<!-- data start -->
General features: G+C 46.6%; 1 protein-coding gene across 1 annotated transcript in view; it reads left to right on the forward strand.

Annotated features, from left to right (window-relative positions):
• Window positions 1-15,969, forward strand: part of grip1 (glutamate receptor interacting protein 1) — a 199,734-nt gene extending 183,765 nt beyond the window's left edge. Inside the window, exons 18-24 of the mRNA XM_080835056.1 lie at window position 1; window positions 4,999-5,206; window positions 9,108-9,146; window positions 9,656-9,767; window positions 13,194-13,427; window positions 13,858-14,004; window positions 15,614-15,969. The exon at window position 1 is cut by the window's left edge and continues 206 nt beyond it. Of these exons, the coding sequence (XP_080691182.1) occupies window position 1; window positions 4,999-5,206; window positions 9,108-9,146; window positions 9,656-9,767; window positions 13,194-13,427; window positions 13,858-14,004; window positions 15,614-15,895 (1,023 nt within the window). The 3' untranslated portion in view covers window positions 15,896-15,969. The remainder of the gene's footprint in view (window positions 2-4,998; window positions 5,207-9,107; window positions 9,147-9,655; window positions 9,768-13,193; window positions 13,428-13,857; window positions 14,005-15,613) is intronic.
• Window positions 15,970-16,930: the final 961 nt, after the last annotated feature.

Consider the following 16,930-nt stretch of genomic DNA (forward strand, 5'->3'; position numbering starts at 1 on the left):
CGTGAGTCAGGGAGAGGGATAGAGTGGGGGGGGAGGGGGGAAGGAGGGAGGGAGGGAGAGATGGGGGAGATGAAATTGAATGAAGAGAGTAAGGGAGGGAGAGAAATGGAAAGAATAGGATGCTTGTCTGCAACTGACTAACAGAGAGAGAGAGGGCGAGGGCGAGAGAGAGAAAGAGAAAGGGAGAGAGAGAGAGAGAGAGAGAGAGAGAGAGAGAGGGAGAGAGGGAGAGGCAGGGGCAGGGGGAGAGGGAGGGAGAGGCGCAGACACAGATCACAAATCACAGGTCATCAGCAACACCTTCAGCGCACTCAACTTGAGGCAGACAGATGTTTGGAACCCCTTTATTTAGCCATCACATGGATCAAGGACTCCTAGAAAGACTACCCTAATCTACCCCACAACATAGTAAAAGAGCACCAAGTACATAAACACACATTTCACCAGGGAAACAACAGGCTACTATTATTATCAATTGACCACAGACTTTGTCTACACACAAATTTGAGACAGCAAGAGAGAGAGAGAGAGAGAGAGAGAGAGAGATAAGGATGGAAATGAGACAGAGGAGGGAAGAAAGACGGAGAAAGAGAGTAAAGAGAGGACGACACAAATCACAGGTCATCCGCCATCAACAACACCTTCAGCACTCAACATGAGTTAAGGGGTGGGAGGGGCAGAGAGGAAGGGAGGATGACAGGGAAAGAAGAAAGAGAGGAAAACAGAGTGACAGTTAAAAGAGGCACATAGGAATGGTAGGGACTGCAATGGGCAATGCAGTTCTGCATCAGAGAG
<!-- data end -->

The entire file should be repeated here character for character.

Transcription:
General features: G+C 46.6%; 1 protein-coding gene across 1 annotated transcript in view; it reads left to right on the forward strand.

Annotated features, from left to right (window-relative positions):
• Window positions 1-15,969, forward strand: part of grip1 (glutamate receptor interacting protein 1) — a 199,734-nt gene extending 183,765 nt beyond the window's left edge. Inside the window, exons 18-24 of the mRNA XM_080835056.1 lie at window position 1; window positions 4,999-5,206; window positions 9,108-9,146; window positions 9,656-9,767; window positions 13,194-13,427; window positions 13,858-14,004; window positions 15,614-15,969. The exon at window position 1 is cut by the window's left edge and continues 206 nt beyond it. Of these exons, the coding sequence (XP_080691182.1) occupies window position 1; window positions 4,999-5,206; window positions 9,108-9,146; window positions 9,656-9,767; window positions 13,194-13,427; window positions 13,858-14,004; window positions 15,614-15,895 (1,023 nt within the window). The 3' untranslated portion in view covers window positions 15,896-15,969. The remainder of the gene's footprint in view (window positions 2-4,998; window positions 5,207-9,107; window positions 9,147-9,655; window positions 9,768-13,193; window positions 13,428-13,857; window positions 14,005-15,613) is intronic.
• Window positions 15,970-16,930: the final 961 nt, after the last annotated feature.

Consider the following 16,930-nt stretch of genomic DNA (forward strand, 5'->3'; position numbering starts at 1 on the left):
CGTGAGTCAGGGAGAGGGATAGAGTGGGGGGGGAGGGGGGAAGGAGGGAGGGAGGGAGAGATGGGGGAGATGAAATTGAATGAAGAGAGTAAGGGAGGGAGAGAAATGGAAAGAATAGGATGCTTGTCTGCAACTGACTAACAGAGAGAGAGAGGGCGAGGGCGAGAGAGAGAAAGAGAAAGGGAGAGAGAGAGAGAGAGAGAGAGAGAGAGAGAGAGGGAGAGAGGGAGAGGCAGGGGCAGGGGGAGAGGGAGGGAGAGGCGCAGACACAGATCACAAATCACAGGTCATCAGCAACACCTTCAGCGCACTCAACTTGAGGCAGACAGATGTTTGGAACCCCTTTATTTAGCCATCACATGGATCAAGGACTCCTAGAAAGACTACCCTAATCTACCCCACAACATAGTAAAAGAGCACCAAGTACATAAACACACATTTCACCAGGGAAACAACAGGCTACTATTATTATCAATTGACCACAGACTTTGTCTACACACAAATTTGAGACAGCAAGAGAGAGAGAGAGAGAGAGAGAGAGAGAGATAAGGATGGAAATGAGACAGAGGAGGGAAGAAAGACGGAGAAAGAGAGTAAAGAGAGGACGACACAAATCACAGGTCATCCGCCATCAACAACACCTTCAGCACTCAACATGAGTTAAGGGGTGGGAGGGGCAGAGAGGAAGGGAGGATGACAGGGAAAGAAGAAAGAGAGGAAAACAGAGTGACAGTTAAAAGAGGCACATAGGAATGGTAGGGACTGCAATGGGCAATGCAGTTCTGCATCAGAGAG